AWARDS - University Health Services, Melvin Webber, Adam Arkin, Alexis Bell, Jonathan Ellman
27 SEPTEMBER 00
University Health Services honored for CME program
University Health Services' Continuing Medical Education Program has been awarded the California Medical Association's Samuel R. Sherman, MD Award, considered the most prestigious recognition for continuing medical education in the state.
The UHS program, coordinated by Medical Director Pete Dietrich, is among 600 continuing education programs accredited and evaluated by the CMA, including those of the major university hospitals throughout the state. Out of several programs considered as finalists for this year's award, Berkeley's was noted as the only CME program that had demonstrated actual improvements in clinical practice.
Dietrich explains that all physicians are required to receive sufficient hours of continuing education credit annually in order to maintain licensure and board certification. There are many outlets offering education, but conducting an in-house program ensures practical and relevant topics. "We're lucky," says Dietrich. "Our proximity to UCSF, the Berkeley School of Public Health and a dynamic regional medical community affords plenty of great educators."
All clinicians at UHS, including nurses, who receive credit through the Board of Registered Nurses, participate in the weekly program, which includes lectures, case presentations, journal clubs, panel discussions, skill-building and self-directed learning.
Topics are identified through peer review findings or ideas for improving the quality of clinical care. At the awards ceremony, the UHS program was cited for bringing about demonstrated improvements in the care of asthma, depression, smoking cessation, and repetitive stress injury, among others.
Melvin Webber, professor emeritus in the College of Environmental Design, is the recipient of the Distinguished Planning Educator Award from the Association of Collegiate Schools of Planning.
The award is the highest prize in U.S. planning education and honors career achievement. Awarded to one planner a year nationally, it will be presented at the association's Atlanta conference in November.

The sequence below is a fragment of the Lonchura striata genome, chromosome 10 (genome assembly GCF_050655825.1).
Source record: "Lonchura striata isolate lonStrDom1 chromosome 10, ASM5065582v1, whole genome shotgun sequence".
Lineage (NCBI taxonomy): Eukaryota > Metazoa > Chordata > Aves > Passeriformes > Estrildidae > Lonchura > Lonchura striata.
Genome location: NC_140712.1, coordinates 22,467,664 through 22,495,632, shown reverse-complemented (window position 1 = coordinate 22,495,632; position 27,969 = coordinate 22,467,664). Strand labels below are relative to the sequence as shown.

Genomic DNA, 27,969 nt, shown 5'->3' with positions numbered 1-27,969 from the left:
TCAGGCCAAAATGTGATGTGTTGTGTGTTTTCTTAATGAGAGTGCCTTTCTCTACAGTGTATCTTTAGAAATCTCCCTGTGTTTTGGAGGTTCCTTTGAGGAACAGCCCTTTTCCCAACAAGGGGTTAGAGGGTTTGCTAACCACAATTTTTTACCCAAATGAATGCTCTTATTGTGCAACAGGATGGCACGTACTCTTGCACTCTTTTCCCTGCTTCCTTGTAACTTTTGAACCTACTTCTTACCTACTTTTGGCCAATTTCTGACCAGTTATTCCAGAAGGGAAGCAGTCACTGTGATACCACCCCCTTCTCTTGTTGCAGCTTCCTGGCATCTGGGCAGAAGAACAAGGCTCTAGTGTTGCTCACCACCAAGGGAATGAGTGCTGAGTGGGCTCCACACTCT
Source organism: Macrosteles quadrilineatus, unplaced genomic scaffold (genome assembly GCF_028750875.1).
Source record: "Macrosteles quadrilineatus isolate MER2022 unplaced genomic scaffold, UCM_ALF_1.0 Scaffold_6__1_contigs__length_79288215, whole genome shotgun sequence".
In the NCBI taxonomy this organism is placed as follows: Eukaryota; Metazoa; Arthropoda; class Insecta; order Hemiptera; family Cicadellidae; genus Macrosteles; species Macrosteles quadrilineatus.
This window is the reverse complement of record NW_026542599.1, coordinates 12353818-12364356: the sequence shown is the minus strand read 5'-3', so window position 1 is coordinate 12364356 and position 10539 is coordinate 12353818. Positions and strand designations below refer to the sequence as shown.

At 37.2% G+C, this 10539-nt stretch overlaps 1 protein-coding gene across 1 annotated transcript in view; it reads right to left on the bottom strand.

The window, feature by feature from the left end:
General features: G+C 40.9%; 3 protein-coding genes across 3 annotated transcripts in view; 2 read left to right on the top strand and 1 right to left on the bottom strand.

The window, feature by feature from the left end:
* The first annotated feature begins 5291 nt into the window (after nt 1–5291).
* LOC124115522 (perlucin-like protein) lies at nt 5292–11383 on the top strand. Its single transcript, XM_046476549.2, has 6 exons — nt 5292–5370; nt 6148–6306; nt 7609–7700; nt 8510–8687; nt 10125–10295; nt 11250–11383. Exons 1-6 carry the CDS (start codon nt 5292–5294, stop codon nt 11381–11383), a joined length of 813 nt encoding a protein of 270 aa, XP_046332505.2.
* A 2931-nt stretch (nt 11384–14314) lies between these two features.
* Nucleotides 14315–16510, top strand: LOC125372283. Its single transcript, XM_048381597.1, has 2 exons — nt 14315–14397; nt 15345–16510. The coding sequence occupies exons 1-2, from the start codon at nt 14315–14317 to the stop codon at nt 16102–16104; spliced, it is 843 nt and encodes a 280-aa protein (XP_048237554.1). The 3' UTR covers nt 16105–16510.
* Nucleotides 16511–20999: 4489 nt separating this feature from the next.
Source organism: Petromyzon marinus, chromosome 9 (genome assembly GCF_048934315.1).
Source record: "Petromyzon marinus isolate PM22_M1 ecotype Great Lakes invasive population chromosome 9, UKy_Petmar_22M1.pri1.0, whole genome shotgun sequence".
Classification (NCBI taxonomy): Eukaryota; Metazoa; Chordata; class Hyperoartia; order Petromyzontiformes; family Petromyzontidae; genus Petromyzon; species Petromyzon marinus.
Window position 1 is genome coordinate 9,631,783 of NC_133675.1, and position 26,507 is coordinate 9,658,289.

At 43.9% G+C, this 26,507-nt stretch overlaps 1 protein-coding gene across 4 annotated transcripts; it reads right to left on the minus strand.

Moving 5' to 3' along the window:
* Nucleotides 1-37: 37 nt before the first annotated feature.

Webber's contributions to the national planning field as a builder of Berkeley's overall educational and research program in city and regional planning, as the principal leader in creating and overseeing for decades its doctoral program, and as the long-time leader of the Institute of Urban and Regional Development are also recognized by the award.
Assistant Professor of Chemistry and Bioengineering Adam Arkin was selected by Time magazine as one of six young scientists whose innovations will help shape the 21st century. Arkin is trying to design a computer model of how the cell works, with the ultimate goal of designing his own cells.
Chemical Engineering Professor Alexis Bell gave the Brdicka Lecture at the Heyrovsky Institute in Prague, Czechoslovakia, on June 29. He has also been invited to deliver the L. K. Doraiswamy Lecture at both Iowa State University and the National Chemical Laboratory in Pune, India, during the coming academic year.
Professor of Chemistry Jonathan Ellman received the Arthur C. Cope Scholar Award of the American Chemical Society at its national meeting in August.
The award recognizes Ellman's pioneering work in the field of combinatorial chemistry. In 1992 he published the first report on the synthesis of libraries of small molecules, the raw materials of which drugs are made. His work created an explosion of interest in the technique. Since that time combinatorial chemistry has become one of the most important methods used by the pharmaceutical industry to discover new drugs.
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